The marches in the streets are not done. The die-ins disrupting traffic are not done. Any kind of closure for the families of Michael Brown, Eric Garner, Tamir Rice, Akai Gurley and so many others is far from done. So why should anyone be surprised that the St. Louis Rams were not done? A week after five players raised their arms in the now iconic protest pose of “hands up, don’t shoot,” wide receiver Kenny Britt took the field with the names “Michael Brown” and “Trayvon Martin” written on his cleats. His teammate Jared Cook had the words “I can’t breathe,” the last gasp of Staten Island’s Eric Garner as a police officer cut off his oxygen with a chokehold, written on his wristband. Teammate Davin Joseph had the same phrase written on his cleats.

They were not alone. Detroit Lions running back Reggie Bush, who was attacked by Abe Foxman and the Anti-Defamation League for comparing the late Michael Brown’s hometown of Ferguson to Gaza on Instagram, was not cowed into silence and wore a shirt that read “I can’t breathe” during warm-ups. He said, “Honestly, I’ve always been the quiet kid. I’ve always been the one who’s reserved, to kind of sit back and not really get into politics and things like that. But I don’t know why I just felt some kind of … I guess the situation just touched me.”

Bush’s mom has also been a police officer for twenty years, and yes, I wish I could be a fly on the wall at the Bush house this Christmas.

Browns cornerback Johnson Bademosi also wore an “I can’t breathe” shirt before game time, as did San Diego Chargers linebacker Melvin Ingram. Then there was Brandian Ross of the Raiders, who came out during player introductions without a helmet and with his hands up high, and Washington defensive lineman Chris Baker, who raised his hands up after a sack. Although, in Baker’s case, the gesture of anti-racism while wearing a Redskins uniform probably won’t make it onto a protest poster anytime soon.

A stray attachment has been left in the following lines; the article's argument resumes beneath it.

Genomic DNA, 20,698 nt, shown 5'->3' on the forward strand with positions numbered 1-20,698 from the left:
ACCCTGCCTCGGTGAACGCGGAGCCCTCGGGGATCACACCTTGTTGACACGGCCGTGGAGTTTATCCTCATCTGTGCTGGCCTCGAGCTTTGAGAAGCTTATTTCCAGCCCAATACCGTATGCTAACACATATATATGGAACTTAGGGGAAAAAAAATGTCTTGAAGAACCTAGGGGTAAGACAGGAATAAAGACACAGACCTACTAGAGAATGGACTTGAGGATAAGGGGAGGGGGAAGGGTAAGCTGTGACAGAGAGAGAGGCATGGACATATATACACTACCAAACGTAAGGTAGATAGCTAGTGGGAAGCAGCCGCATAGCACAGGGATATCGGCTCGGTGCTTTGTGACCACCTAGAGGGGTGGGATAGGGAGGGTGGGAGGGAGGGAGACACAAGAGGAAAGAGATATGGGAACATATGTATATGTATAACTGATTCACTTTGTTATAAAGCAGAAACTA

These actions by NFL players come the day after NBA star Derrick Rose wore an “I can’t breathe” shirt during warm-ups, which prompted the NBA’s number-one icon, LeBron James,to say, “I thought it was great. I’m looking for one.”

Then there is All-Star guard Damian Lillard who posted this gut-punch of a political cartoonby Rik Sansone to his Instagram account, causing the image to go viral among sports fans and protesters alike.

Two members of the Oregon Ducks basketball team also raised their hands up during the pledge of allegiance the week after Knox College basketball player Ariyana Smith, playing near Ferguson in Claremont, Missouri, lay on the floor of the court and would not move for four and a half minutes, to represent the four and a half hours that Michael Brown was left in the street after dying at the hands of Darren Wilson.

Each of these actions has the effect of amplifying the impact of a new struggle for human dignity in the face of racism. It has has found expression in all fifty states and in solidarity actions in cities around the world all with the message that black lives matter. Seeing the movement impinge upon the highly sanitized, deeply authoritarian world of sports is not only a reflection of just how widespread the outpouring of anger has been. These athletic protests also shape the movement, giving more people the confidence to get in the streets and puncturing the self-imposed bubbles of those who want to pretend that all is well in the world. It is politicizing sports fans and educating those who think that sports in general—and athletes in particular—have nothing to offer the struggle for a better world.

Yes, it is also provoking a great deal of ugliness among a segment of fans on social media, not to mention snide smirks from some sports writers who once a year find time to praise people like Muhammad Ali, Bill Russell, Arthur Ashe and others tucked away in the past. They should listen to Lions coach Jim Caldwell, one of only four African-American head coaches in the NFL. When asked about his players getting political the normally taciturn Caldwell said:

I grew up in the 60s, where everybody was socially conscious. I believe in it. I’d be a hypocrite if I stood up here and told you any differently, because more than likely, some of those protests that Dr (Martin Luther) King and some of the others that took a part in non-violent protests, is the reason why I’m standing here in front of you today.

This is a similar moment. Except this movement is not only explicitly about the right to live a life with more opportunity, but the right to simply live. As Howard Zinn said, “You can’t be neutral on a moving train.” The train is leaving the station, even in the world of sports.